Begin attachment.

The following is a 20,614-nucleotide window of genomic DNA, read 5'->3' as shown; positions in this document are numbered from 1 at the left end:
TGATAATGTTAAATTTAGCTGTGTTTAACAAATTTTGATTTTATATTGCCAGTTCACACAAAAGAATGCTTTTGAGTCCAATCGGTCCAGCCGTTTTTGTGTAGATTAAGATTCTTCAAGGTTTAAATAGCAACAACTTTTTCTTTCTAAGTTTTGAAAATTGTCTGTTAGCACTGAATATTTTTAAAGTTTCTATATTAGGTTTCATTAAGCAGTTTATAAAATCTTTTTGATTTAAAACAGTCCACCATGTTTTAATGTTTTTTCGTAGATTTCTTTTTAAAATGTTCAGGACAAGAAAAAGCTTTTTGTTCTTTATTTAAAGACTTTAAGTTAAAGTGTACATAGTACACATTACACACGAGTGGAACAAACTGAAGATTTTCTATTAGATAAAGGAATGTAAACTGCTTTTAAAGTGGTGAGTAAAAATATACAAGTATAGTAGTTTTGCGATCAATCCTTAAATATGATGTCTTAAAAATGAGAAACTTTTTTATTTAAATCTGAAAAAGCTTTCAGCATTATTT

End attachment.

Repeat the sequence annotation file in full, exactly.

The following is a 20,614-nucleotide window of genomic DNA, read 5'->3' as shown; positions in this document are numbered from 1 at the left end:
TGATAATGTTAAATTTAGCTGTGTTTAACAAATTTTGATTTTATATTGCCAGTTCACACAAAAGAATGCTTTTGAGTCCAATCGGTCCAGCCGTTTTTGTGTAGATTAAGATTCTTCAAGGTTTAAATAGCAACAACTTTTTCTTTCTAAGTTTTGAAAATTGTCTGTTAGCACTGAATATTTTTAAAGTTTCTATATTAGGTTTCATTAAGCAGTTTATAAAATCTTTTTGATTTAAAACAGTCCACCATGTTTTAATGTTTTTTCGTAGATTTCTTTTTAAAATGTTCAGGACAAGAAAAAGCTTTTTGTTCTTTATTTAAAGACTTTAAGTTAAAGTGTACATAGTACACATTACACACGAGTGGAACAAACTGAAGATTTTCTATTAGATAAAGGAATGTAAACTGCTTTTAAAGTGGTGAGTAAAAATATACAAGTATAGTAGTTTTGCGATCAATCCTTAAATATGATGTCTTAAAAATGAGAAACTTTTTTATTTAAATCTGAAAAAGCTTTCAGCATTATTT